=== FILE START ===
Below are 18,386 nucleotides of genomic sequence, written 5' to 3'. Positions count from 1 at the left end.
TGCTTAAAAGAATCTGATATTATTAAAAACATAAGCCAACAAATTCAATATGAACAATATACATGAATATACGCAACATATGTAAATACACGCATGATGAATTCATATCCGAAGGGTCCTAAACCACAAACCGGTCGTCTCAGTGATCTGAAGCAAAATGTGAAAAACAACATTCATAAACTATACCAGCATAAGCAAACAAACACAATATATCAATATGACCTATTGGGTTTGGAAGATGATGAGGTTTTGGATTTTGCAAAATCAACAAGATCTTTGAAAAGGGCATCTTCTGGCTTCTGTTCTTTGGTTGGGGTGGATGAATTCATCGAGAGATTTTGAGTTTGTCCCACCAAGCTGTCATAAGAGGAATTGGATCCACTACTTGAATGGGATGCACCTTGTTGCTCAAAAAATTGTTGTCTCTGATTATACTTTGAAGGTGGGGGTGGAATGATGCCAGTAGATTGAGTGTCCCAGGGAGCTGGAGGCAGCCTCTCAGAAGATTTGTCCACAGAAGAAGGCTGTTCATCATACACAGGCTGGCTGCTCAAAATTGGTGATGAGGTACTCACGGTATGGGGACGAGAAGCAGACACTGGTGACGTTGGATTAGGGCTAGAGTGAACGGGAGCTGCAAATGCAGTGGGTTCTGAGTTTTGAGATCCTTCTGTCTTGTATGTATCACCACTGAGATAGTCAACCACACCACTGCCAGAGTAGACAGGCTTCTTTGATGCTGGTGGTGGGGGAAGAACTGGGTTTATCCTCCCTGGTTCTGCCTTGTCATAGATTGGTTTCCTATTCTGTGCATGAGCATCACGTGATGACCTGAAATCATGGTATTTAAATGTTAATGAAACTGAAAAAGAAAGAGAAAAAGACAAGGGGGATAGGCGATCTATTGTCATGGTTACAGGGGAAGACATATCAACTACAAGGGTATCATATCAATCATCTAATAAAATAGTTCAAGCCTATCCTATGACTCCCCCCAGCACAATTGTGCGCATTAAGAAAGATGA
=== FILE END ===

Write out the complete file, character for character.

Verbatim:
Below are 18,386 nucleotides of genomic sequence, written 5' to 3'. Positions count from 1 at the left end.
TGCTTAAAAGAATCTGATATTATTAAAAACATAAGCCAACAAATTCAATATGAACAATATACATGAATATACGCAACATATGTAAATACACGCATGATGAATTCATATCCGAAGGGTCCTAAACCACAAACCGGTCGTCTCAGTGATCTGAAGCAAAATGTGAAAAACAACATTCATAAACTATACCAGCATAAGCAAACAAACACAATATATCAATATGACCTATTGGGTTTGGAAGATGATGAGGTTTTGGATTTTGCAAAATCAACAAGATCTTTGAAAAGGGCATCTTCTGGCTTCTGTTCTTTGGTTGGGGTGGATGAATTCATCGAGAGATTTTGAGTTTGTCCCACCAAGCTGTCATAAGAGGAATTGGATCCACTACTTGAATGGGATGCACCTTGTTGCTCAAAAAATTGTTGTCTCTGATTATACTTTGAAGGTGGGGGTGGAATGATGCCAGTAGATTGAGTGTCCCAGGGAGCTGGAGGCAGCCTCTCAGAAGATTTGTCCACAGAAGAAGGCTGTTCATCATACACAGGCTGGCTGCTCAAAATTGGTGATGAGGTACTCACGGTATGGGGACGAGAAGCAGACACTGGTGACGTTGGATTAGGGCTAGAGTGAACGGGAGCTGCAAATGCAGTGGGTTCTGAGTTTTGAGATCCTTCTGTCTTGTATGTATCACCACTGAGATAGTCAACCACACCACTGCCAGAGTAGACAGGCTTCTTTGATGCTGGTGGTGGGGGAAGAACTGGGTTTATCCTCCCTGGTTCTGCCTTGTCATAGATTGGTTTCCTATTCTGTGCATGAGCATCACGTGATGACCTGAAATCATGGTATTTAAATGTTAATGAAACTGAAAAAGAAAGAGAAAAAGACAAGGGGGATAGGCGATCTATTGTCATGGTTACAGGGGAAGACATATCAACTACAAGGGTATCATATCAATCATCTAATAAAATAGTTCAAGCCTATCCTATGACTCCCCCCAGCACAATTGTGCGCATTAAGAAAGATGA